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"This way of learning a language made complete sense to me. Working with the SpeakEZ German course, I was able to understand more in 2 weeks than in five years of German in school!"
      -- Asbjørn Finsnes

"The way in which this method is presented provided me with language that will suit me in a foreign country instead of a collection of unusable vocabulary words.

Those who have studied languages realize that looking-up individual words cannot convey a language in the correct manner. Becoming fluent means being able to verbalize ideas ; not learning technical rules and identifying the Past Predicate Indicative.

The audio part of this method has been my favorite portion of the learning process. Not only is the pronunciation slow and clear, but it is presented so that I remember the flow of sentences and concepts.

Thank you for the opportunity to work with this amazing program; it has been a blessing for me."

-- Destiny Yarbro, College Student

Make It Stick! Efficient Vocabulary Learning

by Nathalie V. Fairbanks

I was amused to find the following a few days ago on a language learning website (200 Words A Day):

"The word in German for the verb 'to hiss' is 'fauchen' which sounds like FOWKEN. So imagine a man hisses and spits out a FALCON."

This is followed by an animated cartoon of a guy in a blue shirt spitting out a rather large bird.

It's a learning strategy called mnemonics and it applies to anything you need to memorize, not only to language learning. Think of it as a crutch--preferably a funky image or story that helps you remember a word, a list, or whole textbooks. As there are many different types of mnemonics, we'll only talk about the "image" or "story" type today.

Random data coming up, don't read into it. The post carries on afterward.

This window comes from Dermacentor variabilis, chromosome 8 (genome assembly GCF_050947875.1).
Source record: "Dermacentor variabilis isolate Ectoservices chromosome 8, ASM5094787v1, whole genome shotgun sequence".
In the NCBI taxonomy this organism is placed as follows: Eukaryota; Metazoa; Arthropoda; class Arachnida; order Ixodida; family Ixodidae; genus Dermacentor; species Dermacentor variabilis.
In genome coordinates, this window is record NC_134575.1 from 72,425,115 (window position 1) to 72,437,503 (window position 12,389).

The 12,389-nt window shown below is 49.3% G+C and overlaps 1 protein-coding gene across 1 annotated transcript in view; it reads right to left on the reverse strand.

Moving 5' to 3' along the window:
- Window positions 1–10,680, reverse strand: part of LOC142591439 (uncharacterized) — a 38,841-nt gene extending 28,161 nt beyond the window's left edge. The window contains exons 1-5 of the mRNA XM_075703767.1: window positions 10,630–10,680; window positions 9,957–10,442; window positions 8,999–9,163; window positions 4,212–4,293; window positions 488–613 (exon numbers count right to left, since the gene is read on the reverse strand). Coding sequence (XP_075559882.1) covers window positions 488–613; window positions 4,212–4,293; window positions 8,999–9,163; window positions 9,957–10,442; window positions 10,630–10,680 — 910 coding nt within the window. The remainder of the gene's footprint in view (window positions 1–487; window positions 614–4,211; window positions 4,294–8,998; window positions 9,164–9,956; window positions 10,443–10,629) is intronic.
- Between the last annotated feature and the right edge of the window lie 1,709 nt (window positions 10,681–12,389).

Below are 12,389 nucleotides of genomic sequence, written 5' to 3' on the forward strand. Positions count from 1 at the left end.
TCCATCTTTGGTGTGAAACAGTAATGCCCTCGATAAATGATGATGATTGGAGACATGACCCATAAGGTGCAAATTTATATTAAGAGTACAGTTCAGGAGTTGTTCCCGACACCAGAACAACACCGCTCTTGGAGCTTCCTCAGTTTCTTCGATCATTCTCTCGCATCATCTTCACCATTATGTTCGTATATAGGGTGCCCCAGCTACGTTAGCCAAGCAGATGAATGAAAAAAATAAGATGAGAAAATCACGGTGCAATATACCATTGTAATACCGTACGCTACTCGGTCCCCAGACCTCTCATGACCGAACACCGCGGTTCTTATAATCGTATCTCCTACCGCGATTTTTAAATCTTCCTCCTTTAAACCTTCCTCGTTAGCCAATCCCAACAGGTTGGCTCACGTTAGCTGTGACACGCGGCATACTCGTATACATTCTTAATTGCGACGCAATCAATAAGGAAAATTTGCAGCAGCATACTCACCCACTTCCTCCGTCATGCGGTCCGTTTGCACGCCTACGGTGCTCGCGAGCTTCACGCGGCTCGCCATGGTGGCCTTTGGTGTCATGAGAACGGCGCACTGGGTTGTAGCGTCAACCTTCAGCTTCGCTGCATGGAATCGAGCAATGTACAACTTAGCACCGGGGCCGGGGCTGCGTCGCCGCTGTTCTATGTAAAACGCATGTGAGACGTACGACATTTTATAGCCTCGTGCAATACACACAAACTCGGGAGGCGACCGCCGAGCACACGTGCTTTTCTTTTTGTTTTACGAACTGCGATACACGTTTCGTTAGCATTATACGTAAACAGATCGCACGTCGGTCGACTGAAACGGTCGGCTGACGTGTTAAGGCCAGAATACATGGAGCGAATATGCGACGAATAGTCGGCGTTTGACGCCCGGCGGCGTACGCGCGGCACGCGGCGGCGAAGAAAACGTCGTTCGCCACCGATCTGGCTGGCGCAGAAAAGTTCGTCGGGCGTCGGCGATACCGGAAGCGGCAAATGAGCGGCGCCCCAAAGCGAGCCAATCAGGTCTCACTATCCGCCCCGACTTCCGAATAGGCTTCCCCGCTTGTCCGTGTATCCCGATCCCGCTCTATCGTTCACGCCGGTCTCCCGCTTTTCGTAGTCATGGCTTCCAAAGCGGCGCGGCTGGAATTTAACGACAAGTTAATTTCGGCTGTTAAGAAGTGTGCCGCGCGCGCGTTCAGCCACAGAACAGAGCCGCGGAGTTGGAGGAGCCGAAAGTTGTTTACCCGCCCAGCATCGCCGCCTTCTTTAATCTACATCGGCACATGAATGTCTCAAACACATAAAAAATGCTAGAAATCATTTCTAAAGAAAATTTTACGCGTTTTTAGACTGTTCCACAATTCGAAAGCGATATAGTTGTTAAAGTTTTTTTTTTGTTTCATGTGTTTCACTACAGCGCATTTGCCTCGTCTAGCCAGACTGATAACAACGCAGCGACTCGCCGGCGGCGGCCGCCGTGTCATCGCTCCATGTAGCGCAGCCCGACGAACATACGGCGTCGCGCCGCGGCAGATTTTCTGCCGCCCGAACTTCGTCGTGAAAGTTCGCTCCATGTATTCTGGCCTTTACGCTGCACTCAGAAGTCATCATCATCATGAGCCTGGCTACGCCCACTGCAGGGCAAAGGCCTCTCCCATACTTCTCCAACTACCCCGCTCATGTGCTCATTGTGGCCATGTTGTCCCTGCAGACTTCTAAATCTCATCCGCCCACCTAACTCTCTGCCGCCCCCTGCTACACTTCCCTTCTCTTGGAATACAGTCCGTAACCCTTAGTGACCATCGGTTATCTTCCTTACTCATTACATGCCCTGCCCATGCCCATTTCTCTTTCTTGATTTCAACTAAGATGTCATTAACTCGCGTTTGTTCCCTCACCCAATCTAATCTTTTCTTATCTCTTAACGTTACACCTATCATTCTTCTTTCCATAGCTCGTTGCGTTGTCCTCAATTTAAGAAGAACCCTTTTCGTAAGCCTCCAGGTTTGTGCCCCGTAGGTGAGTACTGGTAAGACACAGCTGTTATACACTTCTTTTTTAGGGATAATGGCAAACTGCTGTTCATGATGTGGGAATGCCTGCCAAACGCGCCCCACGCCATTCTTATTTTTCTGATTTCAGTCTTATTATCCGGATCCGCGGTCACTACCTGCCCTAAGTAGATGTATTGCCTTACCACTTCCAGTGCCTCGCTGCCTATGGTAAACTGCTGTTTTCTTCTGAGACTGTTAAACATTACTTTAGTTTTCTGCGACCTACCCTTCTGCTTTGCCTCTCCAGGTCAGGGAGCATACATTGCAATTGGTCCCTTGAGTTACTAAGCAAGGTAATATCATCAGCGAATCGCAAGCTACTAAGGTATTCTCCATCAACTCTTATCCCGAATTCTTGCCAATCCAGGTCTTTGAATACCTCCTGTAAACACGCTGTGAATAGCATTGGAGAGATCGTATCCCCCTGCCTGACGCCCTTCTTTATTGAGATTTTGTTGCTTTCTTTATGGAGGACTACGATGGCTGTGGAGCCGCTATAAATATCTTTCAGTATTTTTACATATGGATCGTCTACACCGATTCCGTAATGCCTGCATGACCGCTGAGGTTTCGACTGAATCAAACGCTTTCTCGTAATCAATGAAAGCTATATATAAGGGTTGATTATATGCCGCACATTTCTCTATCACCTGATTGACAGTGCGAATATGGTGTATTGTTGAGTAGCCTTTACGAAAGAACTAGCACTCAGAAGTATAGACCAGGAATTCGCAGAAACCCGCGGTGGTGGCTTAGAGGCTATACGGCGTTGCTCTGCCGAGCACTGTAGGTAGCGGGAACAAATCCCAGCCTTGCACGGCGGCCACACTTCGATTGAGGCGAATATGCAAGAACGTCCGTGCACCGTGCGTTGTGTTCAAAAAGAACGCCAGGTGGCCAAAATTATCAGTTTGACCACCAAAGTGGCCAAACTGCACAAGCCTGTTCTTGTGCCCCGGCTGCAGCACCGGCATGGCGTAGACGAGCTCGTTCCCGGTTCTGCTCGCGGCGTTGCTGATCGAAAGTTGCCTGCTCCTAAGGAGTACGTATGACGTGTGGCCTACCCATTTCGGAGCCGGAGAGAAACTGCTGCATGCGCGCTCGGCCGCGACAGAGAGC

Here's another example taken out of Barry Farber's book "How To Learn Any Language":

"A common form of the verb 'to speak' in Hebrew is 'medaber,' pronounced meda-BEAR. There it is: you were walking through the newly planted forests of Israel and suddenly you 'med' a bear who could speak!"

While these little stories are entertaining, my first thought is - there has to be an easier way to remember vocabulary words than to come up with a whole story about each word!

And there is!

I'd like to present three different strategies for learning vocabulary and put them in order from least to most effective.

1. Learn from a vocabulary list.

el gato - cat
el trabajo - work
el tiempo - time

Bad choice, because you get into the habit of translating every Spanish word back into English. While this might work if you're writing, it takes way to much time if you're trying to understand a Spanish speaker, let alone say something yourself. Don't do it.

2. Mnemonics.

Make up a little story to connect the sounds of each Spanish word to a similar sounding English word, and make sure you "see" the connection in your mind.

- "Bésame" means "ki*ss me" - sounds like "sesame" - you could imagine asking someone with sesame stuck to his/her lips giving you a great big kiss.

- "Hombre" means "man" and sounds like the beginning of "umbrella" - imagine a man with a big green umbrella running through the rain. The sillier the image, the better it sticks.

Mnemonics are more effective than memorizing a vocabulary list, but it takes time to put together, and you still only remember one word at a time. You're still connecting every word with something in English and will have to do the mental gymnastics of retrieving the image (man running with a green umbrella) and the English word (umbrella) in order to finally find the Spanish word you were looking for (hombre).

I only use this technique in extreme cases, when I'm trying to remember a word that just won't stick, no matter what I do.

3. Active Listening.

Connect the sound of the Spanish word you're learning with its meaning, WITHOUT going through English.

When you hear or read "las tres de la mañana," you "see" the clock showing 3:00AM. It's the most immediate way to learn, and it sticks forever. All you need to do is

a- Decode the Spanish into English (translate word by word):

las tres de la mañana
the three of the morning

b- Ask a native Spanish speaker to record the snippet for you, ideally as part of a whole story.

c- Listen to your recording while you're reading the English words. You know what they mean, so you'll picture the time on the clock while you're hearing "las tres de la mañana" said in Spanish. Very soon, the moment you hear it said, the 3:00AM will come to your mind, effortlessly.

It's brilliant! Vera Birkenbihl came up with this, and I consider it the very best way to learn vocabulary. Go and try it!

© 2008 Nathalie V. Fairbanks

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